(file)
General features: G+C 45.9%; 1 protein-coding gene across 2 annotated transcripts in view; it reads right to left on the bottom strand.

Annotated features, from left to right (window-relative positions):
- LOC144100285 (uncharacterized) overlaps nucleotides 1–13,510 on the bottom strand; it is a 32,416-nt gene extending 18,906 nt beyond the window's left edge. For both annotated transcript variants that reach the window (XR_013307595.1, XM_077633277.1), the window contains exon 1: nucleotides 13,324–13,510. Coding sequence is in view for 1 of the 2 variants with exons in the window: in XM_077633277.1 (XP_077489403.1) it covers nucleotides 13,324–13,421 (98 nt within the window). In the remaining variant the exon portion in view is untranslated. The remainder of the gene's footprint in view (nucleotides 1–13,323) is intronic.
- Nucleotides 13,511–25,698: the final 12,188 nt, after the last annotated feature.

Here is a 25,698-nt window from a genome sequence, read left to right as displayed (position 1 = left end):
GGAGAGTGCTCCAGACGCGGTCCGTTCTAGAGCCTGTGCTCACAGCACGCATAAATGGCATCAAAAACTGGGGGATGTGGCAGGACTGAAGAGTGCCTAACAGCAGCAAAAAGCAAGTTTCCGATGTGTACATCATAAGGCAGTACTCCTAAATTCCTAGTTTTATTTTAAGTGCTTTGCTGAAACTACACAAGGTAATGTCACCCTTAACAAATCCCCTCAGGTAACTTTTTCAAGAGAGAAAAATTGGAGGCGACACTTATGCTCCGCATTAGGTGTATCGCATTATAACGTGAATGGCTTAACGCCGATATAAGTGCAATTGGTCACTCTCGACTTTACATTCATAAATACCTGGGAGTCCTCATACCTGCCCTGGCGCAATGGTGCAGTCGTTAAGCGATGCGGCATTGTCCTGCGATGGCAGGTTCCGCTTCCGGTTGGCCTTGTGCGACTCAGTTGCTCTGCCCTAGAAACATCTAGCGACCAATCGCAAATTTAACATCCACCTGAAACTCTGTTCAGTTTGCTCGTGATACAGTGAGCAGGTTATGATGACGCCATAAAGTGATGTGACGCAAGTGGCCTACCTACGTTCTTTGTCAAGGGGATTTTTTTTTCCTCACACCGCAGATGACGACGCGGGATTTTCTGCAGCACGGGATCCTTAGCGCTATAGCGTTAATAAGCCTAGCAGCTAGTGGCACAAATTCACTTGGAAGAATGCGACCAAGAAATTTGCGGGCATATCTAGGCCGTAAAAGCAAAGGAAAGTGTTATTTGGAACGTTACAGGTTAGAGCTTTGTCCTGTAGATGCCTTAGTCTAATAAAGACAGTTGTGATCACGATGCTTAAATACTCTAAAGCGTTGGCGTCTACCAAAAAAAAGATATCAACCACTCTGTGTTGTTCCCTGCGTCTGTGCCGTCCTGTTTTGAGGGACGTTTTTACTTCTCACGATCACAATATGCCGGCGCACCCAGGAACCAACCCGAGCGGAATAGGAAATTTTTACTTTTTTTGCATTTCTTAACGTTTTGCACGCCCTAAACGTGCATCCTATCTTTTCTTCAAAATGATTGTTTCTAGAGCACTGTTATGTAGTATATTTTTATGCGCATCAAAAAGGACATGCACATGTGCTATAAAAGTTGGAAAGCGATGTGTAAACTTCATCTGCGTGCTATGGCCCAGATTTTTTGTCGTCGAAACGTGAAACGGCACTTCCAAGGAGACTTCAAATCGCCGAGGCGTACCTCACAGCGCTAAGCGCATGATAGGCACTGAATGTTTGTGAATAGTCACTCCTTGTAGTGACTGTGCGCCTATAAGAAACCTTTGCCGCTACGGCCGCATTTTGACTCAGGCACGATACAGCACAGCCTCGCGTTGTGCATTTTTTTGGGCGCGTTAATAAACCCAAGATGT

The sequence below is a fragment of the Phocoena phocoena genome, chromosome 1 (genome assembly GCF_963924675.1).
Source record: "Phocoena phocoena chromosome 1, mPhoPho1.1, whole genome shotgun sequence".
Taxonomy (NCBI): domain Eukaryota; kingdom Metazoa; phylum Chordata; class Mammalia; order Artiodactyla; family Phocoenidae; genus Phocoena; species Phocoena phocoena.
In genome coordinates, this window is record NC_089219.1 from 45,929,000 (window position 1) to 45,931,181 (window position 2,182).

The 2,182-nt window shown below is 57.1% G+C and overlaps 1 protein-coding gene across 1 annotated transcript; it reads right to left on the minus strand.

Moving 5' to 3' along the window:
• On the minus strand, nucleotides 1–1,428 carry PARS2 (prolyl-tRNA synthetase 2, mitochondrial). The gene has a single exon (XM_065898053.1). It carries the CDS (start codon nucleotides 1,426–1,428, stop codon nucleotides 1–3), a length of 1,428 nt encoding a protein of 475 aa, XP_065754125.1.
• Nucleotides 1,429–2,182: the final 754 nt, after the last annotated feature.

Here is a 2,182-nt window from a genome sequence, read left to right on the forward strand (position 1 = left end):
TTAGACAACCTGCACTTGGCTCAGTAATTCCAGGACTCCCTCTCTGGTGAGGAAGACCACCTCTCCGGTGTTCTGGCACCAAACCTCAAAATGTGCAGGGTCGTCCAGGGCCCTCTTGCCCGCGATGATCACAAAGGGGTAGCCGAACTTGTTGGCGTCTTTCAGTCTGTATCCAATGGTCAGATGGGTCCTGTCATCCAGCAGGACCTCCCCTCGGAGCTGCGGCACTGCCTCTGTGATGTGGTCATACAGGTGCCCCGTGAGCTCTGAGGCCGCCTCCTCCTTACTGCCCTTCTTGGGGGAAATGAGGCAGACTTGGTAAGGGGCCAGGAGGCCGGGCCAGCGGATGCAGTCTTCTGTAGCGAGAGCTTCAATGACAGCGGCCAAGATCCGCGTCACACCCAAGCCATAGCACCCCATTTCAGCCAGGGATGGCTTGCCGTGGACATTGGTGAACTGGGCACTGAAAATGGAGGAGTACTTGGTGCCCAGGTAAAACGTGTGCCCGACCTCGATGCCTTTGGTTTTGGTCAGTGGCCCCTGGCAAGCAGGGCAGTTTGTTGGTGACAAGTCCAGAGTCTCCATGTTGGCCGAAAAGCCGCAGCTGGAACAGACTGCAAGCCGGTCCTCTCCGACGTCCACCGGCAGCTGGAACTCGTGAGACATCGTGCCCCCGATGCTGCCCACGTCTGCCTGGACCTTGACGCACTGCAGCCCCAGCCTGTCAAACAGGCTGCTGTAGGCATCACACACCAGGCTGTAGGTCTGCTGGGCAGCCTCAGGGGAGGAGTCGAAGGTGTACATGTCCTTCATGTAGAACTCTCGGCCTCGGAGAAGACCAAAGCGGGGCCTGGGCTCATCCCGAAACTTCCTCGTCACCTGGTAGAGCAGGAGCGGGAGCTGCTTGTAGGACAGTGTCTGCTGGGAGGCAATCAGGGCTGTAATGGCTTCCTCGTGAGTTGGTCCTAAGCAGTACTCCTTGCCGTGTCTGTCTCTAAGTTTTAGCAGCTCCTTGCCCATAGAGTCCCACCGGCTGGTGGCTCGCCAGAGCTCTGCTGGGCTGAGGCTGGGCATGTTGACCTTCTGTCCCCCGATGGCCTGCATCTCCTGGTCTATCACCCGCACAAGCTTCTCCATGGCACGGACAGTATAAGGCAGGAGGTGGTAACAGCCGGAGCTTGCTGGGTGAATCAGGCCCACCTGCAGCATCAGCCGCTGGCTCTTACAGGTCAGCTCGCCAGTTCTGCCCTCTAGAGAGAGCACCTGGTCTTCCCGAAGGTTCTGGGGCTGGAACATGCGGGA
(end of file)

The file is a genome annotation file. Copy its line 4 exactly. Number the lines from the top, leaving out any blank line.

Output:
- Nucleotides 13,511–25,698: the final 12,188 nt, after the last annotated feature.